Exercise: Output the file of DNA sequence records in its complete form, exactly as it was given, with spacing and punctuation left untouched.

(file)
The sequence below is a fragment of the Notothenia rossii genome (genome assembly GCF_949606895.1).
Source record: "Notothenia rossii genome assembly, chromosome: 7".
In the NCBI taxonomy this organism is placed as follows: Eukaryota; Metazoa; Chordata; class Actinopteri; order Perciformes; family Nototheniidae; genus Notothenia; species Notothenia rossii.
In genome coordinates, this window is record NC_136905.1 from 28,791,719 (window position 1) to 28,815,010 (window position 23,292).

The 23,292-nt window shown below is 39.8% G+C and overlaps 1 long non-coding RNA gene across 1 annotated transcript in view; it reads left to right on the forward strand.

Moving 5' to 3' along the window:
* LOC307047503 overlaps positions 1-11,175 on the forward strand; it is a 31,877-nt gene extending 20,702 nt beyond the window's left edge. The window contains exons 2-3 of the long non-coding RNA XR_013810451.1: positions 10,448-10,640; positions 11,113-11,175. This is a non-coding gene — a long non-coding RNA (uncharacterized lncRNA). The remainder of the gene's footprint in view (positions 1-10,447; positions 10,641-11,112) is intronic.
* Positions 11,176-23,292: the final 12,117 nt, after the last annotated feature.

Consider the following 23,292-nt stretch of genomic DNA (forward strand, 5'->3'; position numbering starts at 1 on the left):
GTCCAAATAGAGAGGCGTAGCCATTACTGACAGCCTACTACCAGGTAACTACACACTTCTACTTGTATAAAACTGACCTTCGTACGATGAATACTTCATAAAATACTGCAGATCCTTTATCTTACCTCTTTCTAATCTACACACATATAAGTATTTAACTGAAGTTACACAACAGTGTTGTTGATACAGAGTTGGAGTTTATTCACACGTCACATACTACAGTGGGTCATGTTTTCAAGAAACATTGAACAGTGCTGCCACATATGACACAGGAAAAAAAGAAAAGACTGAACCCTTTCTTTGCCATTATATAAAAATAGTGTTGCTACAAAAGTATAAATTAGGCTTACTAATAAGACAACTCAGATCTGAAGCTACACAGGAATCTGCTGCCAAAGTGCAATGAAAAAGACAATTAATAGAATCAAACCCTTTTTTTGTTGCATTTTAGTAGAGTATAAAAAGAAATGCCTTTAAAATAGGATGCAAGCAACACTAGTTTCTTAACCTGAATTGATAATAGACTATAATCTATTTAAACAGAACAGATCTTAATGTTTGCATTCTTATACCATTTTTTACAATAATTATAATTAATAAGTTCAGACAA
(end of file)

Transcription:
The sequence below is a fragment of the Notothenia rossii genome (genome assembly GCF_949606895.1).
Source record: "Notothenia rossii genome assembly, chromosome: 7".
In the NCBI taxonomy this organism is placed as follows: Eukaryota; Metazoa; Chordata; class Actinopteri; order Perciformes; family Nototheniidae; genus Notothenia; species Notothenia rossii.
In genome coordinates, this window is record NC_136905.1 from 28,791,719 (window position 1) to 28,815,010 (window position 23,292).

The 23,292-nt window shown below is 39.8% G+C and overlaps 1 long non-coding RNA gene across 1 annotated transcript in view; it reads left to right on the forward strand.

Moving 5' to 3' along the window:
* LOC307047503 overlaps positions 1-11,175 on the forward strand; it is a 31,877-nt gene extending 20,702 nt beyond the window's left edge. The window contains exons 2-3 of the long non-coding RNA XR_013810451.1: positions 10,448-10,640; positions 11,113-11,175. This is a non-coding gene — a long non-coding RNA (uncharacterized lncRNA). The remainder of the gene's footprint in view (positions 1-10,447; positions 10,641-11,112) is intronic.
* Positions 11,176-23,292: the final 12,117 nt, after the last annotated feature.

Consider the following 23,292-nt stretch of genomic DNA (forward strand, 5'->3'; position numbering starts at 1 on the left):
GTCCAAATAGAGAGGCGTAGCCATTACTGACAGCCTACTACCAGGTAACTACACACTTCTACTTGTATAAAACTGACCTTCGTACGATGAATACTTCATAAAATACTGCAGATCCTTTATCTTACCTCTTTCTAATCTACACACATATAAGTATTTAACTGAAGTTACACAACAGTGTTGTTGATACAGAGTTGGAGTTTATTCACACGTCACATACTACAGTGGGTCATGTTTTCAAGAAACATTGAACAGTGCTGCCACATATGACACAGGAAAAAAAGAAAAGACTGAACCCTTTCTTTGCCATTATATAAAAATAGTGTTGCTACAAAAGTATAAATTAGGCTTACTAATAAGACAACTCAGATCTGAAGCTACACAGGAATCTGCTGCCAAAGTGCAATGAAAAAGACAATTAATAGAATCAAACCCTTTTTTTGTTGCATTTTAGTAGAGTATAAAAAGAAATGCCTTTAAAATAGGATGCAAGCAACACTAGTTTCTTAACCTGAATTGATAATAGACTATAATCTATTTAAACAGAACAGATCTTAATGTTTGCATTCTTATACCATTTTTTACAATAATTATAATTAATAAGTTCAGACAA